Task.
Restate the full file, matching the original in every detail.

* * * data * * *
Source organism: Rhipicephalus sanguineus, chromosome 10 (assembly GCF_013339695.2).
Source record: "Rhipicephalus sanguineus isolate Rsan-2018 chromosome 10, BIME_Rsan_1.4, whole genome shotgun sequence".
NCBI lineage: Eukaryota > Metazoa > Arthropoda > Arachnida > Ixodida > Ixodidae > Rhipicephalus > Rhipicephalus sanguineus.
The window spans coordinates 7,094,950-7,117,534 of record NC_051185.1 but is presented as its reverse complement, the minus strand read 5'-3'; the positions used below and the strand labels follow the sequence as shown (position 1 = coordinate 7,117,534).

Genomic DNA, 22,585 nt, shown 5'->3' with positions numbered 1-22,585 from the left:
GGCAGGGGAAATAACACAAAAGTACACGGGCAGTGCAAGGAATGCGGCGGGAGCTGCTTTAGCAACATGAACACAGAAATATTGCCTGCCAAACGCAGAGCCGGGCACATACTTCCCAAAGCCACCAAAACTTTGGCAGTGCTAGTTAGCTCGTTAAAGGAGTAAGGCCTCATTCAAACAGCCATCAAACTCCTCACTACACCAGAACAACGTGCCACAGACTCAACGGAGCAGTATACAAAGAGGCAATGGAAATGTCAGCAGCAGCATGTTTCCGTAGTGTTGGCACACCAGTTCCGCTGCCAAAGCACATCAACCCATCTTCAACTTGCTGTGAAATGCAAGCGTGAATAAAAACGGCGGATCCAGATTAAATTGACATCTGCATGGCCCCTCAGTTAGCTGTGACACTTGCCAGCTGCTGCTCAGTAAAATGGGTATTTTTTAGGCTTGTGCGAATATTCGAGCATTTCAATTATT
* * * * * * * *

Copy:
Source organism: Rhipicephalus sanguineus, chromosome 10 (assembly GCF_013339695.2).
Source record: "Rhipicephalus sanguineus isolate Rsan-2018 chromosome 10, BIME_Rsan_1.4, whole genome shotgun sequence".
NCBI lineage: Eukaryota > Metazoa > Arthropoda > Arachnida > Ixodida > Ixodidae > Rhipicephalus > Rhipicephalus sanguineus.
The window spans coordinates 7,094,950-7,117,534 of record NC_051185.1 but is presented as its reverse complement, the minus strand read 5'-3'; the positions used below and the strand labels follow the sequence as shown (position 1 = coordinate 7,117,534).

Genomic DNA, 22,585 nt, shown 5'->3' with positions numbered 1-22,585 from the left:
GGCAGGGGAAATAACACAAAAGTACACGGGCAGTGCAAGGAATGCGGCGGGAGCTGCTTTAGCAACATGAACACAGAAATATTGCCTGCCAAACGCAGAGCCGGGCACATACTTCCCAAAGCCACCAAAACTTTGGCAGTGCTAGTTAGCTCGTTAAAGGAGTAAGGCCTCATTCAAACAGCCATCAAACTCCTCACTACACCAGAACAACGTGCCACAGACTCAACGGAGCAGTATACAAAGAGGCAATGGAAATGTCAGCAGCAGCATGTTTCCGTAGTGTTGGCACACCAGTTCCGCTGCCAAAGCACATCAACCCATCTTCAACTTGCTGTGAAATGCAAGCGTGAATAAAAACGGCGGATCCAGATTAAATTGACATCTGCATGGCCCCTCAGTTAGCTGTGACACTTGCCAGCTGCTGCTCAGTAAAATGGGTATTTTTTAGGCTTGTGCGAATATTCGAGCATTTCAATTATT